The Complete Mystery of Matthew Alcott - FAQ's

Commonly asked questions

 

about MY BOOK

 

Michael Oborn

 

 

Q: Describe the book in one sentence. 

A: Church historian puts life in peril when attempting to publish a lost revelation.

Q: Who is Matthew Alcott?

A: Matt Alcott’s life is over. While doing research in the bombproof archives in Little Cotton Wood Canyon just outside of Salt Lake City Matthew Alcott discovered an 1844 revelation given to Joseph Smith that no one has seen. Matt’s discovery triggered events that cost him his marriage, his job, his family, and almost his life. The only thing that makes sense is to disappear. He drives aimlessly across country using only cash. Finally broke and drunk he coasts into the small hamlet of Resurrection Corner, New York where he meets new friends, a bar owner who helps him quit drinking, and God help him Cate Lynn Sudani.

Q: How did Matt become a drunk?

A: He is excommunicated from his church. Excommunication is a social execution. You are shunned by all the people you have known and loved all your life. Over time this kind of social violence takes a toll on you. Learning to live in the real world when you have had no experience is not easy. You can hold down a job, but you still have identity issues. All the compass points have changed. Unless a person has experienced this kind of censure empathy is difficult. It is extremely stressful. Eventually Matthew found himself looking down the barrel of his father’s shotgun. That is when he discovered alcoholic beverages. In short booze saved Matthew’s life.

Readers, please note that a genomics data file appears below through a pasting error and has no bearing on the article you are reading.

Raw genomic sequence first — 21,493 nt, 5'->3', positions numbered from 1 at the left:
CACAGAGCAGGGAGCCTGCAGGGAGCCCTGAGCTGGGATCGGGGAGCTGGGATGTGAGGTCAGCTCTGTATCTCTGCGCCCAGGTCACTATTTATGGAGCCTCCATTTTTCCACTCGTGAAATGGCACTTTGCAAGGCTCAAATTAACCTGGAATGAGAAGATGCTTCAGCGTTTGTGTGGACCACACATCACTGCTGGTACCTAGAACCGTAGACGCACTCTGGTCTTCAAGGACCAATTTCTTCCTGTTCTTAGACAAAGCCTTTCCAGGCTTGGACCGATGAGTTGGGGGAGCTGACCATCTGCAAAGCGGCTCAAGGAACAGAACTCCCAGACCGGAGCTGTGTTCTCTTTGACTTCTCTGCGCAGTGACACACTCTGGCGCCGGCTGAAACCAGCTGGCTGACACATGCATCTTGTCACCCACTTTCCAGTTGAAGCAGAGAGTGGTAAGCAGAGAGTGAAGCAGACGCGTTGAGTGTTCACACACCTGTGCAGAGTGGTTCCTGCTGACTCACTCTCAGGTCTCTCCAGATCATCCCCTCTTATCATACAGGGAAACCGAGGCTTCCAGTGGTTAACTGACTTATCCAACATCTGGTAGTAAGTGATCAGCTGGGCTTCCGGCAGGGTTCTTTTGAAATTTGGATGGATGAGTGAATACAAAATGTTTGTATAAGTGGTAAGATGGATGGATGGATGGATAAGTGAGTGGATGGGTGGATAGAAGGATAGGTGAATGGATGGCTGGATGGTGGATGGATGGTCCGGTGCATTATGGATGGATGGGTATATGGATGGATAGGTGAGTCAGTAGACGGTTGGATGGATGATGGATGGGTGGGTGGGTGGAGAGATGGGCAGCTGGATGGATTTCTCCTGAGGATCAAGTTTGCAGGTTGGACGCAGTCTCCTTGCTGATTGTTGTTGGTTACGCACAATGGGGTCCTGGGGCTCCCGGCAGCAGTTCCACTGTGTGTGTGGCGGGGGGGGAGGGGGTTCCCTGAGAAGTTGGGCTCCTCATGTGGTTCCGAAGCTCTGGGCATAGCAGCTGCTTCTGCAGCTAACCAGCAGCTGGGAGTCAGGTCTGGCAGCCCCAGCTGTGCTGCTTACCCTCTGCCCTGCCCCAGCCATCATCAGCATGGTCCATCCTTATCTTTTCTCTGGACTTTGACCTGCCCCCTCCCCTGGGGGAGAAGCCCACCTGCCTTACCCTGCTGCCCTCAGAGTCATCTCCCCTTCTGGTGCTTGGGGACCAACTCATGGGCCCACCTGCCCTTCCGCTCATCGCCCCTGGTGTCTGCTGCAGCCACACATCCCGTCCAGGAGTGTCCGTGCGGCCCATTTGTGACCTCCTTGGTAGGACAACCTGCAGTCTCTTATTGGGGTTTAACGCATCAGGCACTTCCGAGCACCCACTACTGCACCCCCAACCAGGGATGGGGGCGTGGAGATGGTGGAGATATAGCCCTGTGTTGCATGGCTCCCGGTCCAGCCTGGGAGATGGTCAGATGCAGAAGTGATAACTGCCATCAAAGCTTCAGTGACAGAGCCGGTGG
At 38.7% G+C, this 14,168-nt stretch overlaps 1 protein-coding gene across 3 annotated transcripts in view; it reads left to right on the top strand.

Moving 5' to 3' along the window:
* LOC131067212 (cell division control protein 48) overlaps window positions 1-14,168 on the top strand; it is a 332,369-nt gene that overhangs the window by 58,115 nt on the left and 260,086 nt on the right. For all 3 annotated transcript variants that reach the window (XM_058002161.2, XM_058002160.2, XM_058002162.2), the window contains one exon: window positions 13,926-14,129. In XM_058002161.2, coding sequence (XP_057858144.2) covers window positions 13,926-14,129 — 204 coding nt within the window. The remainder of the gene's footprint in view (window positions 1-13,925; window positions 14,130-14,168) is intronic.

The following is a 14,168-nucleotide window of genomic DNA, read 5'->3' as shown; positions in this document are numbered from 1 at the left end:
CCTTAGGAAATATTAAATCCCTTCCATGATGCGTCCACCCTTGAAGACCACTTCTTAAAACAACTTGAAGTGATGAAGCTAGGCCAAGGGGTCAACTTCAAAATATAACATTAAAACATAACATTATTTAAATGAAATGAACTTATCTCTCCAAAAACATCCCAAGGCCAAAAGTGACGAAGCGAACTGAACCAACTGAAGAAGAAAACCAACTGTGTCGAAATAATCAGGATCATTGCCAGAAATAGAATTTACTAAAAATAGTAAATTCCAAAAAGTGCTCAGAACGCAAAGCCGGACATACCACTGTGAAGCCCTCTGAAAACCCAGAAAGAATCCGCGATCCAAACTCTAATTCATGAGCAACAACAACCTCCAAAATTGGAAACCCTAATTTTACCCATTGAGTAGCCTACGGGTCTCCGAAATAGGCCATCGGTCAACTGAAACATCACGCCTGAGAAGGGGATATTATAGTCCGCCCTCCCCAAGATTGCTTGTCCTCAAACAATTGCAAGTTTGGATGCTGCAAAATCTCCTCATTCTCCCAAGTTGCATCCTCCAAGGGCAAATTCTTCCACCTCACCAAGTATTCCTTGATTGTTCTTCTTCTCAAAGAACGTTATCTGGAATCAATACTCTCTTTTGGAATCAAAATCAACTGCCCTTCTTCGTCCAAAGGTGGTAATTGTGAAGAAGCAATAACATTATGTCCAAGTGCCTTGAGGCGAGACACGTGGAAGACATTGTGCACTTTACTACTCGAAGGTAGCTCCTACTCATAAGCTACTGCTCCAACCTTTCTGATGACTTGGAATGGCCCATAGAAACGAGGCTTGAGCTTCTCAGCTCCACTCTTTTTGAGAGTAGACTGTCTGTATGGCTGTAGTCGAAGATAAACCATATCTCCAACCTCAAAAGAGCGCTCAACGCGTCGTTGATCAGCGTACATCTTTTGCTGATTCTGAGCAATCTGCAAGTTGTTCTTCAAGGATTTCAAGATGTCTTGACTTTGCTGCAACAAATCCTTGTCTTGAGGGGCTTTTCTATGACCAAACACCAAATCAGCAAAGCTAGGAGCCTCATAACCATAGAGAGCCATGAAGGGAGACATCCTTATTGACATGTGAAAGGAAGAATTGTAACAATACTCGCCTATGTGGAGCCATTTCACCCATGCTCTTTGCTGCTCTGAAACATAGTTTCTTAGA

Q: Is Matthew naive about women?

A: No. He was down right stupid. When he leaves the church his wife, who was to be his first wife in eternity, wants a divorce. Being a male member of the church it is he who must grant the divorce. Raised in northern Utah he believed that in eternity he would have many wives and children. Women are taught their place is to support their husbands and take care of the home and the babies. Mormon women who seek careers are frowned on and are discouraged from working outside the home. Matthew’s first wife was a Mormon. When he meets Cate Lynn who is not Mormon he is completely confused.

Q: Who is Cate Lynn Sudani?

A: Cate Lynn is a resident of the small hamlet of Resurrection Corner, NY who doesn’t like the smelly drunk stranger who ambled into her town. While she is not very good with decimals and cooking dinner she has an uncanny empathic ability to see behind the masks people wear.

Q: What is The One Hump Bar?